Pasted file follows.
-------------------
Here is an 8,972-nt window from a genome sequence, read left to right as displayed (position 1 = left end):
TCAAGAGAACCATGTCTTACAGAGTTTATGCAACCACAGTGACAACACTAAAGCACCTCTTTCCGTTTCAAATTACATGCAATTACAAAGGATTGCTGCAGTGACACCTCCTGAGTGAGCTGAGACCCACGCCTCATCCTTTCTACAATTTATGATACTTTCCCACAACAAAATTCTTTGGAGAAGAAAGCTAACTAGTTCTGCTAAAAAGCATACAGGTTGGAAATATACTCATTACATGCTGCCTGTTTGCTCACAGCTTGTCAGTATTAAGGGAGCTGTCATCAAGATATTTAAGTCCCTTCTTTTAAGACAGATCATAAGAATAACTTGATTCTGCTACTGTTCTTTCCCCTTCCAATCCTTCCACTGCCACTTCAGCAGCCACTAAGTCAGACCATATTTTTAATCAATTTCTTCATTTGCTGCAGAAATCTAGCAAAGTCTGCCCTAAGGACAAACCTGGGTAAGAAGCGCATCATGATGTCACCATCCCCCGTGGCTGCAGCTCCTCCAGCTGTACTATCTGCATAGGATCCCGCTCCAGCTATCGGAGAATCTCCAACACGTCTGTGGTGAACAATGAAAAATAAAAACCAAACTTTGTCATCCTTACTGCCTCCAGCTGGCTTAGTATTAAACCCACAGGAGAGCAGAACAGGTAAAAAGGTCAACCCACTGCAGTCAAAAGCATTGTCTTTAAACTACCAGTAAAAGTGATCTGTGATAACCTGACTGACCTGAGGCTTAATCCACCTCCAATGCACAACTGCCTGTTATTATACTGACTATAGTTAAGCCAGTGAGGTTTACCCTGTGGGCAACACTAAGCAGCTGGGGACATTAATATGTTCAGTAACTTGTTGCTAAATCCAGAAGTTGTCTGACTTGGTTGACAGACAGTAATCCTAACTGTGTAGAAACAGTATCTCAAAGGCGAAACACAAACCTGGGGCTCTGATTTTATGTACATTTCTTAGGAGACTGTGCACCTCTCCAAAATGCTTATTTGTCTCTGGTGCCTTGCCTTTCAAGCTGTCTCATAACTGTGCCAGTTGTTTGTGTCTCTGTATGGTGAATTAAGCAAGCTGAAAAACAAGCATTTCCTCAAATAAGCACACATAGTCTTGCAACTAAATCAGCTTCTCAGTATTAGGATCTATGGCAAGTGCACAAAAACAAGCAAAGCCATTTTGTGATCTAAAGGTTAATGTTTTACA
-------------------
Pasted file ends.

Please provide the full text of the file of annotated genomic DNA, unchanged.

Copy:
Here is an 8,972-nt window from a genome sequence, read left to right as displayed (position 1 = left end):
TCAAGAGAACCATGTCTTACAGAGTTTATGCAACCACAGTGACAACACTAAAGCACCTCTTTCCGTTTCAAATTACATGCAATTACAAAGGATTGCTGCAGTGACACCTCCTGAGTGAGCTGAGACCCACGCCTCATCCTTTCTACAATTTATGATACTTTCCCACAACAAAATTCTTTGGAGAAGAAAGCTAACTAGTTCTGCTAAAAAGCATACAGGTTGGAAATATACTCATTACATGCTGCCTGTTTGCTCACAGCTTGTCAGTATTAAGGGAGCTGTCATCAAGATATTTAAGTCCCTTCTTTTAAGACAGATCATAAGAATAACTTGATTCTGCTACTGTTCTTTCCCCTTCCAATCCTTCCACTGCCACTTCAGCAGCCACTAAGTCAGACCATATTTTTAATCAATTTCTTCATTTGCTGCAGAAATCTAGCAAAGTCTGCCCTAAGGACAAACCTGGGTAAGAAGCGCATCATGATGTCACCATCCCCCGTGGCTGCAGCTCCTCCAGCTGTACTATCTGCATAGGATCCCGCTCCAGCTATCGGAGAATCTCCAACACGTCTGTGGTGAACAATGAAAAATAAAAACCAAACTTTGTCATCCTTACTGCCTCCAGCTGGCTTAGTATTAAACCCACAGGAGAGCAGAACAGGTAAAAAGGTCAACCCACTGCAGTCAAAAGCATTGTCTTTAAACTACCAGTAAAAGTGATCTGTGATAACCTGACTGACCTGAGGCTTAATCCACCTCCAATGCACAACTGCCTGTTATTATACTGACTATAGTTAAGCCAGTGAGGTTTACCCTGTGGGCAACACTAAGCAGCTGGGGACATTAATATGTTCAGTAACTTGTTGCTAAATCCAGAAGTTGTCTGACTTGGTTGACAGACAGTAATCCTAACTGTGTAGAAACAGTATCTCAAAGGCGAAACACAAACCTGGGGCTCTGATTTTATGTACATTTCTTAGGAGACTGTGCACCTCTCCAAAATGCTTATTTGTCTCTGGTGCCTTGCCTTTCAAGCTGTCTCATAACTGTGCCAGTTGTTTGTGTCTCTGTATGGTGAATTAAGCAAGCTGAAAAACAAGCATTTCCTCAAATAAGCACACATAGTCTTGCAACTAAATCAGCTTCTCAGTATTAGGATCTATGGCAAGTGCACAAAAACAAGCAAAGCCATTTTGTGATCTAAAGGTTAATGTTTTACA